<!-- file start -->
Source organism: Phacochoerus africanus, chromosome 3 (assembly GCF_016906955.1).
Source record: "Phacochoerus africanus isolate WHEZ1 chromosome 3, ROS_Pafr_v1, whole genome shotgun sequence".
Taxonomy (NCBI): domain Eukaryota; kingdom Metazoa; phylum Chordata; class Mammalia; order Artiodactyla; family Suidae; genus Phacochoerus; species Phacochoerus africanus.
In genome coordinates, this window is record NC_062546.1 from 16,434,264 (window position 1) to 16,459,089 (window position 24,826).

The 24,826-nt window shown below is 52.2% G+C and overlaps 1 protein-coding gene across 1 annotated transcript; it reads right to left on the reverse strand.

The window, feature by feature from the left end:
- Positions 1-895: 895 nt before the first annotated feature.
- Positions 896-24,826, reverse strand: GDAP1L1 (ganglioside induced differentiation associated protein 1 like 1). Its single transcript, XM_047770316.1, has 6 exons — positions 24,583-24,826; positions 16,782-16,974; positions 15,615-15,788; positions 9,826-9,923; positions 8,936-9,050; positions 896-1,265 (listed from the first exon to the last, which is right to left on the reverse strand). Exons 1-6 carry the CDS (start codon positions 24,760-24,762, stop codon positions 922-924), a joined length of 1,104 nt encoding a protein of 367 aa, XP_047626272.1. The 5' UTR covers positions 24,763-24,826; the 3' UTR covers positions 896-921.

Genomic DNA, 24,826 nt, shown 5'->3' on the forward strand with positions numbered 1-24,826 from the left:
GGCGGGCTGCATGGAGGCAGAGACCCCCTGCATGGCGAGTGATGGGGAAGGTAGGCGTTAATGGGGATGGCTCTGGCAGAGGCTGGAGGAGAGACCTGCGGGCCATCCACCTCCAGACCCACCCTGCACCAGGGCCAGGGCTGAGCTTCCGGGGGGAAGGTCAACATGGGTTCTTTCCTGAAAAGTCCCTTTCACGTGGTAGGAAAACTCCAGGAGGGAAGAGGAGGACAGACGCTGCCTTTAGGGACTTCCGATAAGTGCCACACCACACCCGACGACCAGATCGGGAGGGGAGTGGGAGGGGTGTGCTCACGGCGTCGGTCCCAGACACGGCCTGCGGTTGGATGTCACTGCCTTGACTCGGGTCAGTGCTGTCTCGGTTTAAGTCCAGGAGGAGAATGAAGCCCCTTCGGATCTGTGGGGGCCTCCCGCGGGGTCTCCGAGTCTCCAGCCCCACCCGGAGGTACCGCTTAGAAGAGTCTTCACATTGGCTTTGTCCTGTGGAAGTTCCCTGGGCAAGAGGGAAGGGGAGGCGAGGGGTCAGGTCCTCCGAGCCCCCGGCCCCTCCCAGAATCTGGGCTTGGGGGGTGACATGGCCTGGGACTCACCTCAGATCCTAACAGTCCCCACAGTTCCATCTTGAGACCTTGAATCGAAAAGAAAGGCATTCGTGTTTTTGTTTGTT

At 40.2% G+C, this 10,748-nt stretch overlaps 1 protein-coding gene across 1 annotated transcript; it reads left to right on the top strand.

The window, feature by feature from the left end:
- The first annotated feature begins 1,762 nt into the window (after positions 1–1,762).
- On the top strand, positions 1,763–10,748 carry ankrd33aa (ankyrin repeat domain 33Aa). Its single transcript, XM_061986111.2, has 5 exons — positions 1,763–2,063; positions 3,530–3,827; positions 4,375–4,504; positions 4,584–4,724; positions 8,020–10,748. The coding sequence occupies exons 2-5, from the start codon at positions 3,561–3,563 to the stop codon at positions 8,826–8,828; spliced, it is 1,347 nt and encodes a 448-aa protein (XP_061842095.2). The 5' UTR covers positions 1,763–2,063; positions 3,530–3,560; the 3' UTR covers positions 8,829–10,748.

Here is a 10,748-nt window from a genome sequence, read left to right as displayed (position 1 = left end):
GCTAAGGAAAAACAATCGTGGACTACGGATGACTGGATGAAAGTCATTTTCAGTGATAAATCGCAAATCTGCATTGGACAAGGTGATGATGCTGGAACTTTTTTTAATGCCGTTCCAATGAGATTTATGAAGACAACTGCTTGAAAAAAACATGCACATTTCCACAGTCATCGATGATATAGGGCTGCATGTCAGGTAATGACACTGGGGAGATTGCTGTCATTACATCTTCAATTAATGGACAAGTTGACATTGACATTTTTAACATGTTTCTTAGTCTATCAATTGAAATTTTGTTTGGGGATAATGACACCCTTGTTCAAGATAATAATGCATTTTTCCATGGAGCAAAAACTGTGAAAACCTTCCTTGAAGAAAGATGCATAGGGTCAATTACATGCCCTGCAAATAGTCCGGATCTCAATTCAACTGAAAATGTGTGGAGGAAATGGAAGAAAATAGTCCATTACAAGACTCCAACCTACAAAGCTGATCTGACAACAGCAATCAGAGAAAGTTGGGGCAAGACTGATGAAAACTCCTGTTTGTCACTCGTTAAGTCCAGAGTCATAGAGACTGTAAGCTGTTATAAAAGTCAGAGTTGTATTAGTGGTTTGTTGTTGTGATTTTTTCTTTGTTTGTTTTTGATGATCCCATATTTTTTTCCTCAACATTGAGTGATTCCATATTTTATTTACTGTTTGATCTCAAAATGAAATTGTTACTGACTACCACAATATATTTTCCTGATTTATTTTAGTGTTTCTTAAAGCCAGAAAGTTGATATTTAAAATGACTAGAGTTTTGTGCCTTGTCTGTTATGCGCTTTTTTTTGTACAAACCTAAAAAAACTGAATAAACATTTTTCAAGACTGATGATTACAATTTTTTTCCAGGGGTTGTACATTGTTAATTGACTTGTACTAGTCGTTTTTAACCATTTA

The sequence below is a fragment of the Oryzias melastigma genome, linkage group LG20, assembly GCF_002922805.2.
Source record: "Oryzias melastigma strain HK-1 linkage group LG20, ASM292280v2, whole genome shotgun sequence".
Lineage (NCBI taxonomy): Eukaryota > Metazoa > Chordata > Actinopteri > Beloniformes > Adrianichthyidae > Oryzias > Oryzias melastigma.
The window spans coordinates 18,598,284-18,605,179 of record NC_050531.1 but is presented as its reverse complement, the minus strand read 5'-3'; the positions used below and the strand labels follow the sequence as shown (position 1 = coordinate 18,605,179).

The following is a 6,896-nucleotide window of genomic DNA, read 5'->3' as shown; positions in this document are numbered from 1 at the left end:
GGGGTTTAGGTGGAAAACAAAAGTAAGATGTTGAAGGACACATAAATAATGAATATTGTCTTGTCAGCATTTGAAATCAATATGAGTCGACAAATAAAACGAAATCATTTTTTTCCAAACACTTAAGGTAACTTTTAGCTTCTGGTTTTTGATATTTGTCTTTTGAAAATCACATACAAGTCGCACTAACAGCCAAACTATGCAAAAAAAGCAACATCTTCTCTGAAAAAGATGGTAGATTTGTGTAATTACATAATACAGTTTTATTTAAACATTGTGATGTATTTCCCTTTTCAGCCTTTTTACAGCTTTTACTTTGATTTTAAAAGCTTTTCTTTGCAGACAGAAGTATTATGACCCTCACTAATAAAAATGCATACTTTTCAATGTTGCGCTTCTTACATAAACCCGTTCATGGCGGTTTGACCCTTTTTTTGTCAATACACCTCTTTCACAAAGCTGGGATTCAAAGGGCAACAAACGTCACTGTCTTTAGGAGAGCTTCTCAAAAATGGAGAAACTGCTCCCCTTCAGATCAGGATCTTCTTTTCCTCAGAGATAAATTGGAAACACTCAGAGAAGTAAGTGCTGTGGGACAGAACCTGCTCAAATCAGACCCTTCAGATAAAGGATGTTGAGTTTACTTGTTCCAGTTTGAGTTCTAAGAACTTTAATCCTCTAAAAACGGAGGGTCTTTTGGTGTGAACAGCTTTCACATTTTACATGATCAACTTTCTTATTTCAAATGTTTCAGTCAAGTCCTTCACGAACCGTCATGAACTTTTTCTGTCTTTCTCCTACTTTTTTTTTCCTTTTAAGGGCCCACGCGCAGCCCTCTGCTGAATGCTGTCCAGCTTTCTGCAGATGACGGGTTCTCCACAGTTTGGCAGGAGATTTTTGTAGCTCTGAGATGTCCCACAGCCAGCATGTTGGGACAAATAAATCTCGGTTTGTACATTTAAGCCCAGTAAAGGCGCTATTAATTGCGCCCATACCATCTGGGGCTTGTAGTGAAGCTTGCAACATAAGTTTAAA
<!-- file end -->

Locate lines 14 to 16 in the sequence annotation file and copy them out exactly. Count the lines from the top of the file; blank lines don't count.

- On the top strand, positions 1,763–10,748 carry ankrd33aa (ankyrin repeat domain 33Aa). Its single transcript, XM_061986111.2, has 5 exons — positions 1,763–2,063; positions 3,530–3,827; positions 4,375–4,504; positions 4,584–4,724; positions 8,020–10,748. The coding sequence occupies exons 2-5, from the start codon at positions 3,561–3,563 to the stop codon at positions 8,826–8,828; spliced, it is 1,347 nt and encodes a 448-aa protein (XP_061842095.2). The 5' UTR covers positions 1,763–2,063; positions 3,530–3,560; the 3' UTR covers positions 8,829–10,748.

Here is a 10,748-nt window from a genome sequence, read left to right as displayed (position 1 = left end):
GCTAAGGAAAAACAATCGTGGACTACGGATGACTGGATGAAAGTCATTTTCAGTGATAAATCGCAAATCTGCATTGGACAAGGTGATGATGCTGGAACTTTTTTTAATGCCGTTCCAATGAGATTTATGAAGACAACTGCTTGAAAAAAACATGCACATTTCCACAGTCATCGATGATATAGGGCTGCATGTCAGGTAATGACACTGGGGAGATTGCTGTCATTACATCTTCAATTAATGGACAAGTTGACATTGACATTTTTAACATGTTTCTTAGTCTATCAATTGAAATTTTGTTTGGGGATAATGACACCCTTGTTCAAGATAATAATGCATTTTTCCATGGAGCAAAAACTGTGAAAACCTTCCTTGAAGAAAGATGCATAGGGTCAATTACATGCCCTGCAAATAGTCCGGATCTCAATTCAACTGAAAATGTGTGGAGGAAATGGAAGAAAATAGTCCATTACAAGACTCCAACCTACAAAGCTGATCTGACAACAGCAATCAGAGAAAGTTGGGGCAAGACTGATGAAAACTCCTGTTTGTCACTCGTTAAGTCCAGAGTCATAGAGACTGTAAGCTGTTATAAAAGTCAGAGTTGTATTAGTGGTTTGTTGTTGTGATTTTTTCTTTGTTTGTTTTTGATGATCCCATATTTTTTTCCTCAACATTGAGTGATTCCATATTTTATTTACTGTTTGATCTCAAAATGAAATTGTTACTGACTACCACAATATATTTTCCTGATTTATTTTAGTGTTTCTTAAAGCCAGAAAGTTGATATTTAAAATGACTAGAGTTTTGTGCCTTGTCTGTTATGCGCTTTTTTTTGTACAAACCTAAAAAAACTGAATAAACATTTTTCAAGACTGATGATTACAATTTTTTTCCAGGGGTTGTACATTGTTAATTGACTTGTACTAGTCGTTTTTAACCATTTA